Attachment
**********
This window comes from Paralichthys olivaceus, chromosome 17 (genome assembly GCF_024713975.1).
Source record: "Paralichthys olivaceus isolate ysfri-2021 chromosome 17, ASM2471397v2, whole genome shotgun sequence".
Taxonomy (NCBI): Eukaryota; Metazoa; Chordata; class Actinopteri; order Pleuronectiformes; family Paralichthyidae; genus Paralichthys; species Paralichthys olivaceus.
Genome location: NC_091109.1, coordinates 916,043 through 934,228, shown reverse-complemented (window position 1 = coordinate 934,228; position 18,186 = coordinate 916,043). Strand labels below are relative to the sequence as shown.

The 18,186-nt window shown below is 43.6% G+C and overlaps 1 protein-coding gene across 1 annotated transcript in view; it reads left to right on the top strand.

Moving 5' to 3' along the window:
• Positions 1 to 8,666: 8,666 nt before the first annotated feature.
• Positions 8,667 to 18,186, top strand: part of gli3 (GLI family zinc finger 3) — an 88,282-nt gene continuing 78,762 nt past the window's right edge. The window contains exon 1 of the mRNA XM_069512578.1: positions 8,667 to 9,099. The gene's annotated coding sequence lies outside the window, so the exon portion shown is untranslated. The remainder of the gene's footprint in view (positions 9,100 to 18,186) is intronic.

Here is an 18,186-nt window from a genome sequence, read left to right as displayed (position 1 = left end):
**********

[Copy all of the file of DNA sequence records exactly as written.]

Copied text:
This window comes from Paralichthys olivaceus, chromosome 17 (genome assembly GCF_024713975.1).
Source record: "Paralichthys olivaceus isolate ysfri-2021 chromosome 17, ASM2471397v2, whole genome shotgun sequence".
Taxonomy (NCBI): Eukaryota; Metazoa; Chordata; class Actinopteri; order Pleuronectiformes; family Paralichthyidae; genus Paralichthys; species Paralichthys olivaceus.
Genome location: NC_091109.1, coordinates 916,043 through 934,228, shown reverse-complemented (window position 1 = coordinate 934,228; position 18,186 = coordinate 916,043). Strand labels below are relative to the sequence as shown.

The 18,186-nt window shown below is 43.6% G+C and overlaps 1 protein-coding gene across 1 annotated transcript in view; it reads left to right on the top strand.

Moving 5' to 3' along the window:
• Positions 1 to 8,666: 8,666 nt before the first annotated feature.
• Positions 8,667 to 18,186, top strand: part of gli3 (GLI family zinc finger 3) — an 88,282-nt gene continuing 78,762 nt past the window's right edge. The window contains exon 1 of the mRNA XM_069512578.1: positions 8,667 to 9,099. The gene's annotated coding sequence lies outside the window, so the exon portion shown is untranslated. The remainder of the gene's footprint in view (positions 9,100 to 18,186) is intronic.

Here is an 18,186-nt window from a genome sequence, read left to right as displayed (position 1 = left end):